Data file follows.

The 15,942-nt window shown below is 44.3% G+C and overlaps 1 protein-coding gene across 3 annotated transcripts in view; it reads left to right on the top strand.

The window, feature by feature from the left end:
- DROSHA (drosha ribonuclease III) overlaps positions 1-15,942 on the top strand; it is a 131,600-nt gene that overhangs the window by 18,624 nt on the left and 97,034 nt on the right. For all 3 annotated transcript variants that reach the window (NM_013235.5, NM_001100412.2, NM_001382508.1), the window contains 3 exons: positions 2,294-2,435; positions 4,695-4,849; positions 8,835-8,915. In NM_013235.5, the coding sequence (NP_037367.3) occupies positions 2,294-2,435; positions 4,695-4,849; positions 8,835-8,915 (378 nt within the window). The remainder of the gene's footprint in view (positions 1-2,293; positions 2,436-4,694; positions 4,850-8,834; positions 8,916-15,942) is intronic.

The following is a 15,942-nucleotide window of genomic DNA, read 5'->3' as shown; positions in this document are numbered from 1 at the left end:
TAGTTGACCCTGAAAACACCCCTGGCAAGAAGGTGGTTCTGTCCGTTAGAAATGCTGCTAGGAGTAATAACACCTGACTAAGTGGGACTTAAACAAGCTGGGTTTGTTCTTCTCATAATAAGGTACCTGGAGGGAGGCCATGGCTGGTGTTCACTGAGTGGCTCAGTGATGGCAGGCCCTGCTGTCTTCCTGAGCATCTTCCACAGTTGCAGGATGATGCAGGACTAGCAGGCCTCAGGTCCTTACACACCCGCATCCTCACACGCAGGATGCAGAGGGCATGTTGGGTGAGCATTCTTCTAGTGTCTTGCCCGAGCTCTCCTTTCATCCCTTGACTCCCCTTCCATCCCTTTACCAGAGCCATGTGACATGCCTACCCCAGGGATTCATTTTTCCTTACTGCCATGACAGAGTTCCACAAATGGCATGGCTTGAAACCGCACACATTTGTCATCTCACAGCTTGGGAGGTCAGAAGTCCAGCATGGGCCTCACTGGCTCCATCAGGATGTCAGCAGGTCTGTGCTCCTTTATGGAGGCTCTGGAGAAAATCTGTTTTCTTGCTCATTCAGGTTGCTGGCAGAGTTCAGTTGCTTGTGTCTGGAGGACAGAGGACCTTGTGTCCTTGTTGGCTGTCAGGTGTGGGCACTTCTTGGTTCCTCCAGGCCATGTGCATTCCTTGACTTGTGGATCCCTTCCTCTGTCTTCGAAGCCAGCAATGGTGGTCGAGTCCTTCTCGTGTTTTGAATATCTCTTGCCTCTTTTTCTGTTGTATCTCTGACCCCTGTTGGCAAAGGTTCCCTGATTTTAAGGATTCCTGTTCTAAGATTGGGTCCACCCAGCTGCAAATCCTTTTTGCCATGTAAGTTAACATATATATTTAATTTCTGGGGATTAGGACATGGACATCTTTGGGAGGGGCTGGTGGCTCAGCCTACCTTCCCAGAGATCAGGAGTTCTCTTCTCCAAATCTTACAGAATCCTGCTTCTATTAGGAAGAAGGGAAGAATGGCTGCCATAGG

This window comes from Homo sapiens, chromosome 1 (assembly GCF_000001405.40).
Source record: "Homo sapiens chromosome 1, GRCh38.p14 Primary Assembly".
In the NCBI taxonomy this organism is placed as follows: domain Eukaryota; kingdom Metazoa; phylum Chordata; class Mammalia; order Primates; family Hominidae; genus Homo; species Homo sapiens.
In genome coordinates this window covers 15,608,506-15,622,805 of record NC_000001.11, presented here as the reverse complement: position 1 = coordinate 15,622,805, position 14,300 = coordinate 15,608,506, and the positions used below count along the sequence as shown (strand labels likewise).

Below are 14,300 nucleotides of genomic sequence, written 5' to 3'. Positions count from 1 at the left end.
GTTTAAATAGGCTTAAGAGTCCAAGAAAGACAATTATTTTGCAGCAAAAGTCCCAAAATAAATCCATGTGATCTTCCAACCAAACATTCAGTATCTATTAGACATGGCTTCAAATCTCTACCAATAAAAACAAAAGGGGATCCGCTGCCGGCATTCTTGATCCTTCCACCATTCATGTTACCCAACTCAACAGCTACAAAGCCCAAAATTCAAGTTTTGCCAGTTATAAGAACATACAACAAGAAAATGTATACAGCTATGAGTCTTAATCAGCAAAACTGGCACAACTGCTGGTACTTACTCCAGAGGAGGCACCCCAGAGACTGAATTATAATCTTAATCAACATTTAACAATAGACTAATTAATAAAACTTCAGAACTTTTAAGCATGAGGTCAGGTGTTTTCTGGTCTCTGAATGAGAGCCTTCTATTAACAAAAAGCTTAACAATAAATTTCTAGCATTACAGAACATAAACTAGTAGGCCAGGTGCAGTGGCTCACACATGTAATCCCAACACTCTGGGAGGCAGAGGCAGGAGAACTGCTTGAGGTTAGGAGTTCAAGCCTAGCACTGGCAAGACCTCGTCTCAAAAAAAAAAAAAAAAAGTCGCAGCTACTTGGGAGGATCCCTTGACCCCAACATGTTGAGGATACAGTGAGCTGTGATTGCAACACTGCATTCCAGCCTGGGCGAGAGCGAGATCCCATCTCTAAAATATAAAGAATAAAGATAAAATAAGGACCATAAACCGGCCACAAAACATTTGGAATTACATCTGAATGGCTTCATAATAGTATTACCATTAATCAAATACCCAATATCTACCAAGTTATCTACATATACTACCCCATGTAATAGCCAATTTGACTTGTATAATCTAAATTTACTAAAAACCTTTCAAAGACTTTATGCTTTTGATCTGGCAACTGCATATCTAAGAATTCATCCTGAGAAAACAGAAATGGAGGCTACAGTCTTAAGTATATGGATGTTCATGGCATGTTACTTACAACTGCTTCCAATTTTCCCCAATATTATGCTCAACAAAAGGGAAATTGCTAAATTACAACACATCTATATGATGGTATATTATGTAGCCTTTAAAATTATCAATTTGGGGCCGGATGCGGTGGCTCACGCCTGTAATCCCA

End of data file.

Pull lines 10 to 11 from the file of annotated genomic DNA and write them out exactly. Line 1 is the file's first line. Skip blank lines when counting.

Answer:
Below are 14,300 nucleotides of genomic sequence, written 5' to 3'. Positions count from 1 at the left end.
GTTTAAATAGGCTTAAGAGTCCAAGAAAGACAATTATTTTGCAGCAAAAGTCCCAAAATAAATCCATGTGATCTTCCAACCAAACATTCAGTATCTATTAGACATGGCTTCAAATCTCTACCAATAAAAACAAAAGGGGATCCGCTGCCGGCATTCTTGATCCTTCCACCATTCATGTTACCCAACTCAACAGCTACAAAGCCCAAAATTCAAGTTTTGCCAGTTATAAGAACATACAACAAGAAAATGTATACAGCTATGAGTCTTAATCAGCAAAACTGGCACAACTGCTGGTACTTACTCCAGAGGAGGCACCCCAGAGACTGAATTATAATCTTAATCAACATTTAACAATAGACTAATTAATAAAACTTCAGAACTTTTAAGCATGAGGTCAGGTGTTTTCTGGTCTCTGAATGAGAGCCTTCTATTAACAAAAAGCTTAACAATAAATTTCTAGCATTACAGAACATAAACTAGTAGGCCAGGTGCAGTGGCTCACACATGTAATCCCAACACTCTGGGAGGCAGAGGCAGGAGAACTGCTTGAGGTTAGGAGTTCAAGCCTAGCACTGGCAAGACCTCGTCTCAAAAAAAAAAAAAAAAAGTCGCAGCTACTTGGGAGGATCCCTTGACCCCAACATGTTGAGGATACAGTGAGCTGTGATTGCAACACTGCATTCCAGCCTGGGCGAGAGCGAGATCCCATCTCTAAAATATAAAGAATAAAGATAAAATAAGGACCATAAACCGGCCACAAAACATTTGGAATTACATCTGAATGGCTTCATAATAGTATTACCATTAATCAAATACCCAATATCTACCAAGTTATCTACATATACTACCCCATGTAATAGCCAATTTGACTTGTATAATCTAAATTTACTAAAAACCTTTCAAAGACTTTATGCTTTTGATCTGGCAACTGCATATCTAAGAATTCATCCTGAGAAAACAGAAATGGAGGCTACAGTCTTAAGTATATGGATGTTCATGGCATGTTACTTACAACTGCTTCCAATTTTCCCCAATATTATGCTCAACAAAAGGGAAATTGCTAAATTACAACACATCTATATGATGGTATATTATGTAGCCTTTAAAATTATCAATTTGGGGCCGGATGCGGTGGCTCACGCCTGTAATCCCA